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City on a hill

City on a hill

City on a hill

Somewhere in the United States, there is a hill that people come together to watch a sunset. Most days this hill can be found in a city. Every time I see its silhouette, I can tell that there are people living and thriving on that hill. But it's not just the city. I can see the faith in me, who is watching the sunset.Winthrop warned his fellow Puritans that their new community would be "as a city upon a hill, the eyes of all people are upon us", meaning, if the Puritans failed to uphold their covenant with God, then their sins and errors would be exposed for all the world to see: "So that if we shall deal falsely with our God in this work we have undertaken and so cause him to withdraw his present help from us, we shall be made a story and a byword through the world". Winthrop's lecture was forgotten for nearly two hundred years until the Massachusetts Historical Society published it in 1838. It remained an obscure reference for more than another century until Cold War era historians and political leaders made it relevant to their time, crediting Winthrop's text as the foundational document of the idea of American exceptionalism.

NEW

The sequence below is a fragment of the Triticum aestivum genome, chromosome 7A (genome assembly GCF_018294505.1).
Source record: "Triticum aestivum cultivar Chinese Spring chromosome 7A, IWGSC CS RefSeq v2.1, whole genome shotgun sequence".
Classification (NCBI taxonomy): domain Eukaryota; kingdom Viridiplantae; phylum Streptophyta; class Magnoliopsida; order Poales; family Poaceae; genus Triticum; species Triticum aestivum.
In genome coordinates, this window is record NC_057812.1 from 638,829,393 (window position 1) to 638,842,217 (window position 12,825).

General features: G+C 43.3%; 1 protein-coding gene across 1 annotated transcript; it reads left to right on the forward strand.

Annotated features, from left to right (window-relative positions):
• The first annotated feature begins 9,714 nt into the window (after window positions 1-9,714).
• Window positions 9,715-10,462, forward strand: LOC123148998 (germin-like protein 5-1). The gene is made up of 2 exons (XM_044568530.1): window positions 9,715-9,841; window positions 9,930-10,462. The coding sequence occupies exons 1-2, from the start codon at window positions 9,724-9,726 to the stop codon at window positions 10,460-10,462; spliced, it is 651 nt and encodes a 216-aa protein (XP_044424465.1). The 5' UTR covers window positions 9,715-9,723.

In 1630, aboard the Arbella before the ship's departure for the New World, Winthrop recited a sermon to his fellow travelers. Drawing upon Matthew 5:14–15, Winthrop articulated his vision of the prospective Puritan colony in New England as "a city upon a hill": an example to England and the world of a truly godly society. According to historian Perry Miller, Winthrop believed that this religious utopia would be acclaimed and imitated across the Old World, precipitating the Puritans' glorious return to England. This never happened; instead, as settlements like Boston became prosperous, material success and demographic change undermined the religious imperative. I have been guided by the standard John Winthrop set before his shipmates on the flagship Arabella three hundred and thirty-one years ago, as they, too, faced the task of building a new government on a perilous frontier. "We must always consider", he said, "that we shall be as a city upon a hill—the eyes of all people are upon us". Today the eyes of all people are truly upon us—and our governments, in every branch, at every level, national, state and local, must be as a city upon a hill—constructed and inhabited by men aware of their great trust and their great responsibilities. For we are setting out upon a voyage in 1961 no less hazardous than that undertaken by the Arabella in 1630. We are committing ourselves to tasks of statecraft no less awesome than that of governing the Massachusetts Bay Colony, beset as it was then by terror without and disorder within. History will not judge our endeavors—and a government cannot be selected—merely on the basis of color or creed or even party affiliation. Neither will competence and loyalty and stature, while essential to the utmost, suffice in times such as these. For of those to whom much is given, much is required ..